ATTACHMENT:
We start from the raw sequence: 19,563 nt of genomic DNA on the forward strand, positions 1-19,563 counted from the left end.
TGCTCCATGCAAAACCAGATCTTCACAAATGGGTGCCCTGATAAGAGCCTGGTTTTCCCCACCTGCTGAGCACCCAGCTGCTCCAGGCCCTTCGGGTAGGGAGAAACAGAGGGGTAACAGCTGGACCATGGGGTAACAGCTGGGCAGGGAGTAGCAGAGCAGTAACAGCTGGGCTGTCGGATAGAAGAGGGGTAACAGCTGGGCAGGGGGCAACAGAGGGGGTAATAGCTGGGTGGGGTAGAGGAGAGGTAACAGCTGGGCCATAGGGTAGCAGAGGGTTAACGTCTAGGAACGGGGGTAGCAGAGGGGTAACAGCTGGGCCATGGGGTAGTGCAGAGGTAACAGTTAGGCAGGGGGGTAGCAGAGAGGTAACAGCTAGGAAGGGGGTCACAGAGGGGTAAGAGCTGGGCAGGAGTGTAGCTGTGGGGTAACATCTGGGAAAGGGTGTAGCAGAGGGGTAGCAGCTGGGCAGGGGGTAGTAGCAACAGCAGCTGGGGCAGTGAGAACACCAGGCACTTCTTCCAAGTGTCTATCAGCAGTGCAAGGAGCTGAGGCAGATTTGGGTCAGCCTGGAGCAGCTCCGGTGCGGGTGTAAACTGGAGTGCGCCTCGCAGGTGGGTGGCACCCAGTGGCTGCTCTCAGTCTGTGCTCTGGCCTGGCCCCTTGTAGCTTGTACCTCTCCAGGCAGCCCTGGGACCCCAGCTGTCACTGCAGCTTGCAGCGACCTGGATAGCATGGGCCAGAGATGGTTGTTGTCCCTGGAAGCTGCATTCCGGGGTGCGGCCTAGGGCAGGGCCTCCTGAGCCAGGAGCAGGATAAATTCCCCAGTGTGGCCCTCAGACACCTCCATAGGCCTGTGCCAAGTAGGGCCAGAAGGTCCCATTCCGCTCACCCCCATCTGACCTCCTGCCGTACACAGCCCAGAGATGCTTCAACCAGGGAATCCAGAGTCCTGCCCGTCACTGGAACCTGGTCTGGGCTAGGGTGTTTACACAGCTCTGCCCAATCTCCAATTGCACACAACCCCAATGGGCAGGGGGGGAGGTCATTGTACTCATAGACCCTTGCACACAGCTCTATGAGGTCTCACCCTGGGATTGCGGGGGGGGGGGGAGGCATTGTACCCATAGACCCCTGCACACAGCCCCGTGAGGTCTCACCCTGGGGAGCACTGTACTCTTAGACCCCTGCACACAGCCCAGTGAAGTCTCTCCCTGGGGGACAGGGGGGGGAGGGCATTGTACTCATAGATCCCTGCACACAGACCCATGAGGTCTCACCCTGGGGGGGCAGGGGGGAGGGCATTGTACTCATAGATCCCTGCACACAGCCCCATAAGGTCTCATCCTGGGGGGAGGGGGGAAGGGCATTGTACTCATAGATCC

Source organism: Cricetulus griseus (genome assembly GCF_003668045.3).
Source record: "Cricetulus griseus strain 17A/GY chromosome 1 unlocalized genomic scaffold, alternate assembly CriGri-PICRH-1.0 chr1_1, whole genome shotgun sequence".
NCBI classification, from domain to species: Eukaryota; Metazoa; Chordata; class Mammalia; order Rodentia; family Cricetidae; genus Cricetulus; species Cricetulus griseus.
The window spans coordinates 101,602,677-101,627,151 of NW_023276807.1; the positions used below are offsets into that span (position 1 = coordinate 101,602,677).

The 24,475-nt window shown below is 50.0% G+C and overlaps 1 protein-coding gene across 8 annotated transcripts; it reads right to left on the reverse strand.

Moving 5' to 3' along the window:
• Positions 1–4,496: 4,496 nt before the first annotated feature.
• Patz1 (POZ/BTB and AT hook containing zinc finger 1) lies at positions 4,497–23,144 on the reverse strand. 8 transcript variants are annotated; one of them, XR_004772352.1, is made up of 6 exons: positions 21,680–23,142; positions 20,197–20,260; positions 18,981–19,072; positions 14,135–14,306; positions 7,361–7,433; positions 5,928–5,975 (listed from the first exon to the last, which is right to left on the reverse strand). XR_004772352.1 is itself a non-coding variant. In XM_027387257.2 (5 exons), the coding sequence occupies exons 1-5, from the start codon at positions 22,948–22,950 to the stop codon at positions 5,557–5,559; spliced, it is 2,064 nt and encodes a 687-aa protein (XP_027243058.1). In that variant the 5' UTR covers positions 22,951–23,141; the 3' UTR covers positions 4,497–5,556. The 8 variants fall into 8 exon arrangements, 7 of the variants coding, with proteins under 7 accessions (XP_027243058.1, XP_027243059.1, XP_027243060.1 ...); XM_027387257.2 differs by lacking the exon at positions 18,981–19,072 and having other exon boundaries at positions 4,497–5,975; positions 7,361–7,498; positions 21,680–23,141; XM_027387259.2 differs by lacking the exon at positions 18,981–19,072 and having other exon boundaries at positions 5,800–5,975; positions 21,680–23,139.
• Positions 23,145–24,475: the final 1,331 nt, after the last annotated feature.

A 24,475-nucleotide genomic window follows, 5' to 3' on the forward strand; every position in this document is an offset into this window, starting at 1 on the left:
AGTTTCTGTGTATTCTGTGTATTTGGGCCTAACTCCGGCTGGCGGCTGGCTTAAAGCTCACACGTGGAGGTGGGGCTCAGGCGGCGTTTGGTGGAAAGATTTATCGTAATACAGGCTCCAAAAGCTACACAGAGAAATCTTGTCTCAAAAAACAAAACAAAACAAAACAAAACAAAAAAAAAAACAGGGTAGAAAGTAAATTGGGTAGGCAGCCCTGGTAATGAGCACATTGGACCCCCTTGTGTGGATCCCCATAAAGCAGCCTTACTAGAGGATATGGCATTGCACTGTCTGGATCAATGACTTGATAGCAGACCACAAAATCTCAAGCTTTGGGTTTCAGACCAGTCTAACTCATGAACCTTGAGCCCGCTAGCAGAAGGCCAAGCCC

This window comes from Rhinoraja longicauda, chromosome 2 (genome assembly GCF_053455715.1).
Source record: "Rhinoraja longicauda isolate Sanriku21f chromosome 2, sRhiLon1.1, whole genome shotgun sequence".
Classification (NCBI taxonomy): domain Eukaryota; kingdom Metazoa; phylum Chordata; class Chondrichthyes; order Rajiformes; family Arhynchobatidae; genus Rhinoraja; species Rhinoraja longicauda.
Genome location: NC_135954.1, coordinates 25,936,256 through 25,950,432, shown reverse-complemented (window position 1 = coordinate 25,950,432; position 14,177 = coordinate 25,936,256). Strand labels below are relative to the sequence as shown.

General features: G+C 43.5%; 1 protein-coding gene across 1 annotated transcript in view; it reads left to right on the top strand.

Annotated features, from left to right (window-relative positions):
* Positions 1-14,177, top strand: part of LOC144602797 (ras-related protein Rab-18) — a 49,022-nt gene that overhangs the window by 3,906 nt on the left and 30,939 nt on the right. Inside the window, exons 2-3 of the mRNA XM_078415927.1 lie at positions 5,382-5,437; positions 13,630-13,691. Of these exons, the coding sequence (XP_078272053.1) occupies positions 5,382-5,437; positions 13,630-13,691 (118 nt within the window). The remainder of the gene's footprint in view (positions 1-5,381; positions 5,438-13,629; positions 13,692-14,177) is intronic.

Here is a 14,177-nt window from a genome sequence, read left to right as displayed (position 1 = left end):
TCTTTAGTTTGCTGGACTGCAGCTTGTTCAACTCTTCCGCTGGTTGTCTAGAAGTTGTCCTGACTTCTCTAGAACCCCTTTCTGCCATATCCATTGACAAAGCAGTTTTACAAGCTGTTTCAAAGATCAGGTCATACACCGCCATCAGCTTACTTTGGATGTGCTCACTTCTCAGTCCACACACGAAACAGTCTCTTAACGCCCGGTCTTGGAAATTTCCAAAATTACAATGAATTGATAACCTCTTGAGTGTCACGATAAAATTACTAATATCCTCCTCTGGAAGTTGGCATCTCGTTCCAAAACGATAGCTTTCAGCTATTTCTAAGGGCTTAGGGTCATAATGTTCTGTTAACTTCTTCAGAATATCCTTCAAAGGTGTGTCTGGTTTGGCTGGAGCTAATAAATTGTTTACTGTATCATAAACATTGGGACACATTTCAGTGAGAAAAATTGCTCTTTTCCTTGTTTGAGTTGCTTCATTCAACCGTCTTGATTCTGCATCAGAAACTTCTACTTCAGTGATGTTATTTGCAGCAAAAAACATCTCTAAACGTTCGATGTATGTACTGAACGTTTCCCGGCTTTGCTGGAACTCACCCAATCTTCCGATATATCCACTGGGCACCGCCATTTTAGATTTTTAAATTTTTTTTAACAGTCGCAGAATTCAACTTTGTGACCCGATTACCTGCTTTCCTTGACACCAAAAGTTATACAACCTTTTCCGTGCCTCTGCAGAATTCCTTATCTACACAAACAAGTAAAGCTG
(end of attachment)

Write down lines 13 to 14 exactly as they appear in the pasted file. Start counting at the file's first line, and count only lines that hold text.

AGTTTCTGTGTATTCTGTGTATTTGGGCCTAACTCCGGCTGGCGGCTGGCTTAAAGCTCACACGTGGAGGTGGGGCTCAGGCGGCGTTTGGTGGAAAGATTTATCGTAATACAGGCTCCAAAAGCTACACAGAGAAATCTTGTCTCAAAAAACAAAACAAAACAAAACAAAACAAAAAAAAAAACAGGGTAGAAAGTAAATTGGGTAGGCAGCCCTGGTAATGAGCACATTGGACCCCCTTGTGTGGATCCCCATAAAGCAGCCTTACTAGAGGATATGGCATTGCACTGTCTGGATCAATGACTTGATAGCAGACCACAAAATCTCAAGCTTTGGGTTTCAGACCAGTCTAACTCATGAACCTTGAGCCCGCTAGCAGAAGGCCAAGCCC

This window comes from Rhinoraja longicauda, chromosome 2 (genome assembly GCF_053455715.1).